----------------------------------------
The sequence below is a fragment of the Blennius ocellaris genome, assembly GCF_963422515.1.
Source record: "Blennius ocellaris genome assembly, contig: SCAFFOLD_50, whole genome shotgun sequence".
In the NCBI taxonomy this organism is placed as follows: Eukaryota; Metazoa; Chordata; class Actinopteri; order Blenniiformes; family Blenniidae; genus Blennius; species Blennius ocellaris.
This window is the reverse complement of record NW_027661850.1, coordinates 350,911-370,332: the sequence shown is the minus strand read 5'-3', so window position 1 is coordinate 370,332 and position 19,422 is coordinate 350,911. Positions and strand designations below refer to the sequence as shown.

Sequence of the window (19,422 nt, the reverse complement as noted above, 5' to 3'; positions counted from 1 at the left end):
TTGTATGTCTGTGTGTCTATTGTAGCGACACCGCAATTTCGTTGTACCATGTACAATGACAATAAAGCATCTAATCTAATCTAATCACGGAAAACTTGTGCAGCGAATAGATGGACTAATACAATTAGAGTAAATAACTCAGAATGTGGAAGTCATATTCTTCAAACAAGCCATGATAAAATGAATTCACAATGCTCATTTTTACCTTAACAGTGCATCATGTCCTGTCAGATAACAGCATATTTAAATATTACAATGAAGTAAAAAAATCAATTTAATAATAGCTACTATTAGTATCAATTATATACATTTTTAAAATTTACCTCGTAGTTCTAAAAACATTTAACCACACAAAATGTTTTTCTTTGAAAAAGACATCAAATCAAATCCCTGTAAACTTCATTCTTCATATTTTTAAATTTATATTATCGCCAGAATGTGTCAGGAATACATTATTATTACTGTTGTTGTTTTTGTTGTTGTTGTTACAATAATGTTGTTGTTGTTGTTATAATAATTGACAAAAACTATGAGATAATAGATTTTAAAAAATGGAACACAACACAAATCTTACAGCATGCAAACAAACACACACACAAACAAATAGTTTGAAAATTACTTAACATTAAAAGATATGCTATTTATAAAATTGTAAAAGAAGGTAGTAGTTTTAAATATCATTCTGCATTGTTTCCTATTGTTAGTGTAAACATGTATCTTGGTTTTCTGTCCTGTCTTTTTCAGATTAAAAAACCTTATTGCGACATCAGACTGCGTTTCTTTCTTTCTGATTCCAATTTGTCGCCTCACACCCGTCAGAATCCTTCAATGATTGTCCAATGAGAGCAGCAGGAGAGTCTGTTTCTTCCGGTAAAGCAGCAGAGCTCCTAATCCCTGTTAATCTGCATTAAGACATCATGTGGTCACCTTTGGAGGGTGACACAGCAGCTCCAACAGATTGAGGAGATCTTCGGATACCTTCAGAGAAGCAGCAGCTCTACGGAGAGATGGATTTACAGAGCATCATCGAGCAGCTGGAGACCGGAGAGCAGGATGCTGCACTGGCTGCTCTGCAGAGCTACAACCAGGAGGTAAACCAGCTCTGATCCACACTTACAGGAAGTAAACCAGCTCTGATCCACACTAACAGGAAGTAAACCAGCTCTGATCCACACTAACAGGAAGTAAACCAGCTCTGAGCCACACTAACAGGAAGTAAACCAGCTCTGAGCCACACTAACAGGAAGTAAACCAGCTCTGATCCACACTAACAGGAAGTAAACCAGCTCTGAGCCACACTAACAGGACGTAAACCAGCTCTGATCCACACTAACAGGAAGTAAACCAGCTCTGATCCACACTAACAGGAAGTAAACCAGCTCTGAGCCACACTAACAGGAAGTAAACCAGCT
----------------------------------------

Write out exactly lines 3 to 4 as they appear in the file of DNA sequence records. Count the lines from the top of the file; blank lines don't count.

In the NCBI taxonomy this organism is placed as follows: Eukaryota; Metazoa; Chordata; class Actinopteri; order Blenniiformes; family Blenniidae; genus Blennius; species Blennius ocellaris.
This window is the reverse complement of record NW_027661850.1, coordinates 350,911-370,332: the sequence shown is the minus strand read 5'-3', so window position 1 is coordinate 370,332 and position 19,422 is coordinate 350,911. Positions and strand designations below refer to the sequence as shown.